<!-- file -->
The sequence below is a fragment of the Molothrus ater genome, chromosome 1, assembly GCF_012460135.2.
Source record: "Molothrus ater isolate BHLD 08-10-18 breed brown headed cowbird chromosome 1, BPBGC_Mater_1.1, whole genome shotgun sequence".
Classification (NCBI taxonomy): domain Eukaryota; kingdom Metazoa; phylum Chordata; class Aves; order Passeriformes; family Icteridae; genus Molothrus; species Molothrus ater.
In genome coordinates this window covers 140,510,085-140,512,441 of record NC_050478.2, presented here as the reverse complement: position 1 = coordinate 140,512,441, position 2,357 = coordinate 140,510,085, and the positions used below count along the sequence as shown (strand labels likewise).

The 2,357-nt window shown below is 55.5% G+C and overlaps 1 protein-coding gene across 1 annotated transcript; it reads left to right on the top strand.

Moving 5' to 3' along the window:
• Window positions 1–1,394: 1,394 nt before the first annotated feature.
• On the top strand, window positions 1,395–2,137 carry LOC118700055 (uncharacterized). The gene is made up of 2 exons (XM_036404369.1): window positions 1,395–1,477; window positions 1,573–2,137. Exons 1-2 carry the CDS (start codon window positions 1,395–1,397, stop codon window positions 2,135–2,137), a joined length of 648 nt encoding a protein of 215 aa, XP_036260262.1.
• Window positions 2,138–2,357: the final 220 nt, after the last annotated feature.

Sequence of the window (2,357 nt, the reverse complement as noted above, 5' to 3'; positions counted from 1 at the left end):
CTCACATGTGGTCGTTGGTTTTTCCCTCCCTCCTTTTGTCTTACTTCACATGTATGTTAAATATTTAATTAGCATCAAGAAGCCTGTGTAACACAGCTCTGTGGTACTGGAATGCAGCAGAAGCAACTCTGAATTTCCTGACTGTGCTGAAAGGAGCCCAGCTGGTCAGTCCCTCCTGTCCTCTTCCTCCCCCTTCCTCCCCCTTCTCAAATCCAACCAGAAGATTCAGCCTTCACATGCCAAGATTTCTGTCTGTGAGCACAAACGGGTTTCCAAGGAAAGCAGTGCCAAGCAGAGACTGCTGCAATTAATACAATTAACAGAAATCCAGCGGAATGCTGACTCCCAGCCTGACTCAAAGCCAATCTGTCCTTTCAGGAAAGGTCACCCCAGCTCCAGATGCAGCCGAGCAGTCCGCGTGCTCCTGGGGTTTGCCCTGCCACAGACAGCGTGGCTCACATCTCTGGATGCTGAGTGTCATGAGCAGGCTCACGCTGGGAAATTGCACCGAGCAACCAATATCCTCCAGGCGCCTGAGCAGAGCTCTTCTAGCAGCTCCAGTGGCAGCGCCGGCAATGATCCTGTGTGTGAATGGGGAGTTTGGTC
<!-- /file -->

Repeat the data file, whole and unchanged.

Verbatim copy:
The sequence below is a fragment of the Molothrus ater genome, chromosome 1, assembly GCF_012460135.2.
Source record: "Molothrus ater isolate BHLD 08-10-18 breed brown headed cowbird chromosome 1, BPBGC_Mater_1.1, whole genome shotgun sequence".
Classification (NCBI taxonomy): domain Eukaryota; kingdom Metazoa; phylum Chordata; class Aves; order Passeriformes; family Icteridae; genus Molothrus; species Molothrus ater.
In genome coordinates this window covers 140,510,085-140,512,441 of record NC_050478.2, presented here as the reverse complement: position 1 = coordinate 140,512,441, position 2,357 = coordinate 140,510,085, and the positions used below count along the sequence as shown (strand labels likewise).

The 2,357-nt window shown below is 55.5% G+C and overlaps 1 protein-coding gene across 1 annotated transcript; it reads left to right on the top strand.

Moving 5' to 3' along the window:
• Window positions 1–1,394: 1,394 nt before the first annotated feature.
• On the top strand, window positions 1,395–2,137 carry LOC118700055 (uncharacterized). The gene is made up of 2 exons (XM_036404369.1): window positions 1,395–1,477; window positions 1,573–2,137. Exons 1-2 carry the CDS (start codon window positions 1,395–1,397, stop codon window positions 2,135–2,137), a joined length of 648 nt encoding a protein of 215 aa, XP_036260262.1.
• Window positions 2,138–2,357: the final 220 nt, after the last annotated feature.

Sequence of the window (2,357 nt, the reverse complement as noted above, 5' to 3'; positions counted from 1 at the left end):
CTCACATGTGGTCGTTGGTTTTTCCCTCCCTCCTTTTGTCTTACTTCACATGTATGTTAAATATTTAATTAGCATCAAGAAGCCTGTGTAACACAGCTCTGTGGTACTGGAATGCAGCAGAAGCAACTCTGAATTTCCTGACTGTGCTGAAAGGAGCCCAGCTGGTCAGTCCCTCCTGTCCTCTTCCTCCCCCTTCCTCCCCCTTCTCAAATCCAACCAGAAGATTCAGCCTTCACATGCCAAGATTTCTGTCTGTGAGCACAAACGGGTTTCCAAGGAAAGCAGTGCCAAGCAGAGACTGCTGCAATTAATACAATTAACAGAAATCCAGCGGAATGCTGACTCCCAGCCTGACTCAAAGCCAATCTGTCCTTTCAGGAAAGGTCACCCCAGCTCCAGATGCAGCCGAGCAGTCCGCGTGCTCCTGGGGTTTGCCCTGCCACAGACAGCGTGGCTCACATCTCTGGATGCTGAGTGTCATGAGCAGGCTCACGCTGGGAAATTGCACCGAGCAACCAATATCCTCCAGGCGCCTGAGCAGAGCTCTTCTAGCAGCTCCAGTGGCAGCGCCGGCAATGATCCTGTGTGTGAATGGGGAGTTTGGTC